ACRE Act stops unintended regulation of farms
The newly introduced and bipartisan H.R. 5275, Agricultural Certainty for Reporting Emissions (ACRE) Act would avoid unnecessary environmental reporting, which has been opposed by Republican and Democratic administrations alike. Reps. Billy Long (R-Mo.) and Jim Costa (D-Calif.) introduced the bill together with 85 original, bipartisan cosponsors.
“This legislation is critical,” American Farm Bureau Federation President Zippy Duvall said. “Without it, farmers and ranchers must comply with a law that was never supposed to affect them – the Superfund program (CERCLA). Congress never meant to include agriculture under these reporting obligations, but because of a misguided court ruling, farmers and ranchers are vulnerable. We support swift passage of the ACRE Act and applaud Reps. Long and Costa for their work on this issue.”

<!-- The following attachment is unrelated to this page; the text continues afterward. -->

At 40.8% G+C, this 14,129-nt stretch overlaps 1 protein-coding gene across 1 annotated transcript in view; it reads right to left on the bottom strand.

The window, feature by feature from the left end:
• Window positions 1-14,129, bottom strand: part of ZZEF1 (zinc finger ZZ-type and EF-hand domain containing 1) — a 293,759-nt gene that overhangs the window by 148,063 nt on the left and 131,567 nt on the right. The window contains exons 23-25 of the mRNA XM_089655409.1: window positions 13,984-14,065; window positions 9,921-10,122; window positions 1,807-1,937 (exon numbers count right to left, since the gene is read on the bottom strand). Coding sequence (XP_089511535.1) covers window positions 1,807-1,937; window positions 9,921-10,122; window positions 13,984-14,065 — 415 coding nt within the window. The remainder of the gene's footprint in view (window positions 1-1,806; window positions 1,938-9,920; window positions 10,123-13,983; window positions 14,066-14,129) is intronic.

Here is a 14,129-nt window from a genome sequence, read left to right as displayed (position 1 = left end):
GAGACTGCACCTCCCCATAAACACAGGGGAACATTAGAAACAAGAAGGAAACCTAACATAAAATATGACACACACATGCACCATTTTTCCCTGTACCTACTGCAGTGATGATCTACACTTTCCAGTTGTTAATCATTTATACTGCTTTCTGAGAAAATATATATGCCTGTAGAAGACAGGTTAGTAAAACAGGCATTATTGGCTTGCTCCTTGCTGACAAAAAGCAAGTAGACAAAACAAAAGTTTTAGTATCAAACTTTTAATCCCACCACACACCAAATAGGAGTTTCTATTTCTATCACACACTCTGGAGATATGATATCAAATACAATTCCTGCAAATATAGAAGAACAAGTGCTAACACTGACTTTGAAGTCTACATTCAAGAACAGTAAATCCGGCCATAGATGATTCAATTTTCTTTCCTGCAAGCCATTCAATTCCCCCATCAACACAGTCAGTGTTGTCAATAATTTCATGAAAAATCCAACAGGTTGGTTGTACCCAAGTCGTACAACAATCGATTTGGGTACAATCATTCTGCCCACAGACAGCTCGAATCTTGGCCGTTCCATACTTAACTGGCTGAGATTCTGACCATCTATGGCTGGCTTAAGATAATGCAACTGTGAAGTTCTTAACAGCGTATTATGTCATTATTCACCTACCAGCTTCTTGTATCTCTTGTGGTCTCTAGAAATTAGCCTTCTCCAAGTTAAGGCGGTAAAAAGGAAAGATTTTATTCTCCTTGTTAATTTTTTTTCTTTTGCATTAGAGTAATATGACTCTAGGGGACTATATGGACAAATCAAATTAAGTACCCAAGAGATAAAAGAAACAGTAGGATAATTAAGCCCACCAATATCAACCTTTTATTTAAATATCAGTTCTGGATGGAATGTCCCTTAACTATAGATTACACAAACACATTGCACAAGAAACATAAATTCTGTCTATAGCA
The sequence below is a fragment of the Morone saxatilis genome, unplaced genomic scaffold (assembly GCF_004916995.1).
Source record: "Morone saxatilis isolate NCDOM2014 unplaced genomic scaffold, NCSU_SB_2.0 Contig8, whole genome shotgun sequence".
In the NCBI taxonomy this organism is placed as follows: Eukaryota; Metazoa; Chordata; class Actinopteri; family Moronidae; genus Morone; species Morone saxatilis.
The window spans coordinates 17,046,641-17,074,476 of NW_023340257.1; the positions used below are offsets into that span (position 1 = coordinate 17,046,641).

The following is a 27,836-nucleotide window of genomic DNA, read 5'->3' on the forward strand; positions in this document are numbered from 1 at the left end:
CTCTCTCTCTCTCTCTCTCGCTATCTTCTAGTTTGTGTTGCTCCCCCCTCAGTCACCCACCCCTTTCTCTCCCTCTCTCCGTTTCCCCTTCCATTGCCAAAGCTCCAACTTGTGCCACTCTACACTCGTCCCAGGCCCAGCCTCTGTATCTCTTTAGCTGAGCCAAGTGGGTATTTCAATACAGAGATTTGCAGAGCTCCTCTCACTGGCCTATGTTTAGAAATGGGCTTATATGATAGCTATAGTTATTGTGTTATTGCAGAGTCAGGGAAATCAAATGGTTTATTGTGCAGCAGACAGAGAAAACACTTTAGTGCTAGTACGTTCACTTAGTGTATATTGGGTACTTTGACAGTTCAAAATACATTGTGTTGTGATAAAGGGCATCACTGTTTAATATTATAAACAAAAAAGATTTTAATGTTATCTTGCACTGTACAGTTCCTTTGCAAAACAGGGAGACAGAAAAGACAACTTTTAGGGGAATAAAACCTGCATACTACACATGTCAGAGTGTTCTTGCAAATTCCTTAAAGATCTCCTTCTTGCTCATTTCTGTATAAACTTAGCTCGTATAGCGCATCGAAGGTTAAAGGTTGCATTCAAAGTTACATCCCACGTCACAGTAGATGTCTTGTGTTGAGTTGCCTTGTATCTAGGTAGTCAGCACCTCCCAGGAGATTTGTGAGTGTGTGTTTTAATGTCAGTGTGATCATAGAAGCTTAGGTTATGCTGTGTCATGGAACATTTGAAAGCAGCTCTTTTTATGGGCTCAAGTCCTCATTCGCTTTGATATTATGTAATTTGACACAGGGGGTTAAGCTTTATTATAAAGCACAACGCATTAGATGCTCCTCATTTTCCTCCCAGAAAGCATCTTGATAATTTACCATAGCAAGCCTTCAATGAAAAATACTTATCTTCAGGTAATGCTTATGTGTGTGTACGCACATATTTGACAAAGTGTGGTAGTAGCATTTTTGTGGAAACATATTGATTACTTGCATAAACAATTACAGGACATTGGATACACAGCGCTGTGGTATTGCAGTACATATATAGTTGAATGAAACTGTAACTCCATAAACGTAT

Under current regulations, approximately 200,000 farms and ranches could be legally obliged to report emissions from animal agricultural operations, even though those rules were written to cover industrial emergencies, rather than routine, low level emissions from farms and ranches
The EPA under both the Bush and Obama administrations supported exempting these agricultural producers, but a federal court found the law did not clearly exclude farms and ranches. The ACRE Act would clarify that such producers are not required to report these emissions.
In the Senate, S. 2421, the Fair Agricultural Reporting Method (FARM) Act has been introduced by Sens. Deb Fischer (R-Neb.) and Joe Donnelly (D-Ind.). The legislation also has bipartisan support and could be brought up in the Senate Environment and Public Works Committee soon.